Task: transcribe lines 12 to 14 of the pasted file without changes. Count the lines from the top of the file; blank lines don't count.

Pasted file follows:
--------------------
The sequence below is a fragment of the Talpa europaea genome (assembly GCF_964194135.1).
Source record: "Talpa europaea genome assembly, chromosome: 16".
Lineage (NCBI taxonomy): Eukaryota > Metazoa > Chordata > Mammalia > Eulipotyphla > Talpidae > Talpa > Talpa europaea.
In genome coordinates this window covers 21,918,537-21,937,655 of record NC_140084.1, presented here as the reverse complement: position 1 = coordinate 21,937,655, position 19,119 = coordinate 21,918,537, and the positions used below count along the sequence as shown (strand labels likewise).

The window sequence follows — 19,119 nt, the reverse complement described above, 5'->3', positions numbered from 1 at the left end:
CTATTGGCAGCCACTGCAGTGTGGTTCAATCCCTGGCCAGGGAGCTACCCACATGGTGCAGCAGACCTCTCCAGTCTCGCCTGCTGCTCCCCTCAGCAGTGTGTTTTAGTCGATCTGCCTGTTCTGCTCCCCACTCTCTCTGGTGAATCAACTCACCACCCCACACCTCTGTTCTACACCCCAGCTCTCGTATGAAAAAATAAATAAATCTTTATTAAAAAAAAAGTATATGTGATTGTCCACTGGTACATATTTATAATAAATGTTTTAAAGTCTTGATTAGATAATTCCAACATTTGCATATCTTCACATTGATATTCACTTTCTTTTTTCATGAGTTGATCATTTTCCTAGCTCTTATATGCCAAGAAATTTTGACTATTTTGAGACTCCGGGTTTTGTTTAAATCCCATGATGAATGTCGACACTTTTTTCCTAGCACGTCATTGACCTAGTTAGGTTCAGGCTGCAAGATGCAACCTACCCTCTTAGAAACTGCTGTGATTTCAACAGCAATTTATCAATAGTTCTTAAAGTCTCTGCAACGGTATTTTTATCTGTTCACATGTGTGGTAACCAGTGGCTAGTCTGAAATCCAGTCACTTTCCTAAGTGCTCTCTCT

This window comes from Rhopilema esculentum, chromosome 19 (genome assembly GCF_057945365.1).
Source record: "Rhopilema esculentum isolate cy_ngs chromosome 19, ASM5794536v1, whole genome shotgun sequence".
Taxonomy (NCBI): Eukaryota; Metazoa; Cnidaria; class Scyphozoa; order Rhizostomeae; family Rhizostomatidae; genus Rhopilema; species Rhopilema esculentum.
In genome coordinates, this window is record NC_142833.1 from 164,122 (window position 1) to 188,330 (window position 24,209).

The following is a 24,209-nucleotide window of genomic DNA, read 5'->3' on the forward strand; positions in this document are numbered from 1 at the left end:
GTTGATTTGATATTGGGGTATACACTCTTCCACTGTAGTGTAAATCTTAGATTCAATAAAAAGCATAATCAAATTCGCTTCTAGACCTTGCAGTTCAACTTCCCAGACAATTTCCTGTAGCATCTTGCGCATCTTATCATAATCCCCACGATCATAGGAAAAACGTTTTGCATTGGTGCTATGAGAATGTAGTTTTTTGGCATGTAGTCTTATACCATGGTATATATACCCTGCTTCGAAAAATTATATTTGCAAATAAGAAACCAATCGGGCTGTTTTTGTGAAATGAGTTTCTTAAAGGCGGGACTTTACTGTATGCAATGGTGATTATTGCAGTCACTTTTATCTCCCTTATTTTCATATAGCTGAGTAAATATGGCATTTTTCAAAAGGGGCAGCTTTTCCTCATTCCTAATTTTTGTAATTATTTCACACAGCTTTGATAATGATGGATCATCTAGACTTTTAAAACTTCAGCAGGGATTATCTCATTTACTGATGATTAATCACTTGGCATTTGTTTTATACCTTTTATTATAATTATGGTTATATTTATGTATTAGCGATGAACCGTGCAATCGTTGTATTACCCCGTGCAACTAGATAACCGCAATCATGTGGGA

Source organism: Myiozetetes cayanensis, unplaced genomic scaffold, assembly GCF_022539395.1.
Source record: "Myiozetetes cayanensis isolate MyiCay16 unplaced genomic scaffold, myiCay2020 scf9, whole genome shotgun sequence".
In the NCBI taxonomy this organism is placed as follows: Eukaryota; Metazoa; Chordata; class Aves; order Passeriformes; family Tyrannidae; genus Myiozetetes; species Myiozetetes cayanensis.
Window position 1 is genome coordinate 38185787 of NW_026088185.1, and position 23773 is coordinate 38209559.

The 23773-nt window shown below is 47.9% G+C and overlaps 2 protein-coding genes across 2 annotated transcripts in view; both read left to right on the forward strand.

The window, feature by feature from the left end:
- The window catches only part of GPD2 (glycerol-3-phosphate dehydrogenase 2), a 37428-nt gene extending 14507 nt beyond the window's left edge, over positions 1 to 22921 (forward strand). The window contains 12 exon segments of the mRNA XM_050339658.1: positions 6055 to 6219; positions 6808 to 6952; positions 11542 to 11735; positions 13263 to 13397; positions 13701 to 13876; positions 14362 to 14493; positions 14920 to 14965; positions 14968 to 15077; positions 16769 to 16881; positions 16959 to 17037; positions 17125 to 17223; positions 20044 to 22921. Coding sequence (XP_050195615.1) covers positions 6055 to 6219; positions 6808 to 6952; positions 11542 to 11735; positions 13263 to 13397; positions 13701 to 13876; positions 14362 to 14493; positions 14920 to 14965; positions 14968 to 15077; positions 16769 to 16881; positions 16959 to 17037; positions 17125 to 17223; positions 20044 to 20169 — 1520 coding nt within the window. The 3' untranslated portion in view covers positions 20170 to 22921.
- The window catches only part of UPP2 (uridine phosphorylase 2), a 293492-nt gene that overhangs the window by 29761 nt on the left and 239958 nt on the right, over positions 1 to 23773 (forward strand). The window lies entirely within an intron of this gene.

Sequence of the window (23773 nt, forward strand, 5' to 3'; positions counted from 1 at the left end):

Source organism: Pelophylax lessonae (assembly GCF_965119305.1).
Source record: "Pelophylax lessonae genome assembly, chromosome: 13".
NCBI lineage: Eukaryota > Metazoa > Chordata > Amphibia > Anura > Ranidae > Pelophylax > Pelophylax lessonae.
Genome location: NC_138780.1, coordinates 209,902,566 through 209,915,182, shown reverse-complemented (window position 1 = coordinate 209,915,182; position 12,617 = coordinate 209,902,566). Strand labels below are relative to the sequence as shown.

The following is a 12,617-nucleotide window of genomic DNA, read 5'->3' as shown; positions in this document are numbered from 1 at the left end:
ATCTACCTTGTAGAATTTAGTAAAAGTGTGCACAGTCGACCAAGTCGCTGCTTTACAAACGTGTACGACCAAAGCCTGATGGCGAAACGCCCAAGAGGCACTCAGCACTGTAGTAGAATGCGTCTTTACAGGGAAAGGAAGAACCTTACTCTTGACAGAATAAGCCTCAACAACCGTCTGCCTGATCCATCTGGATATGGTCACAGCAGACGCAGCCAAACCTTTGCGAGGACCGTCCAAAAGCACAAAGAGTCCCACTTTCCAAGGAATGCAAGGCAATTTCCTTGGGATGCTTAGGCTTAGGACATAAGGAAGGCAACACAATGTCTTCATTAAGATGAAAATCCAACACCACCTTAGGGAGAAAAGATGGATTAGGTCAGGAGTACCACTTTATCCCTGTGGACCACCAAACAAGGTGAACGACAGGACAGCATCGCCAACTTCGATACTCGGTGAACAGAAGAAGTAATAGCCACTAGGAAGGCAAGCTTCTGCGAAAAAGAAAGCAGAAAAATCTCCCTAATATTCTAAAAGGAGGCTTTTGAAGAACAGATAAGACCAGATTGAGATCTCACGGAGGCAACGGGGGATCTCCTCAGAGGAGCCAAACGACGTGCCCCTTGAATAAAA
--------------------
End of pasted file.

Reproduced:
GTTGATTTGATATTGGGGTATACACTCTTCCACTGTAGTGTAAATCTTAGATTCAATAAAAAGCATAATCAAATTCGCTTCTAGACCTTGCAGTTCAACTTCCCAGACAATTTCCTGTAGCATCTTGCGCATCTTATCATAATCCCCACGATCATAGGAAAAACGTTTTGCATTGGTGCTATGAGAATGTAGTTTTTTGGCATGTAGTCTTATACCATGGTATATATACCCTGCTTCGAAAAATTATATTTGCAAATAAGAAACCAATCGGGCTGTTTTTGTGAAATGAGTTTCTTAAAGGCGGGACTTTACTGTATGCAATGGTGATTATTGCAGTCACTTTTATCTCCCTTATTTTCATATAGCTGAGTAAATATGGCATTTTTCAAAAGGGGCAGCTTTTCCTCATTCCTAATTTTTGTAATTATTTCACACAGCTTTGATAATGATGGATCATCTAGACTTTTAAAACTTCAGCAGGGATTATCTCATTTACTGATGATTAATCACTTGGCATTTGTTTTATACCTTTTATTATAATTATGGTTATATTTATGTATTAGCGATGAACCGTGCAATCGTTGTATTACCCCGTGCAACTAGATAACCGCAATCATGTGGGA

Source organism: Myiozetetes cayanensis, unplaced genomic scaffold, assembly GCF_022539395.1.
Source record: "Myiozetetes cayanensis isolate MyiCay16 unplaced genomic scaffold, myiCay2020 scf9, whole genome shotgun sequence".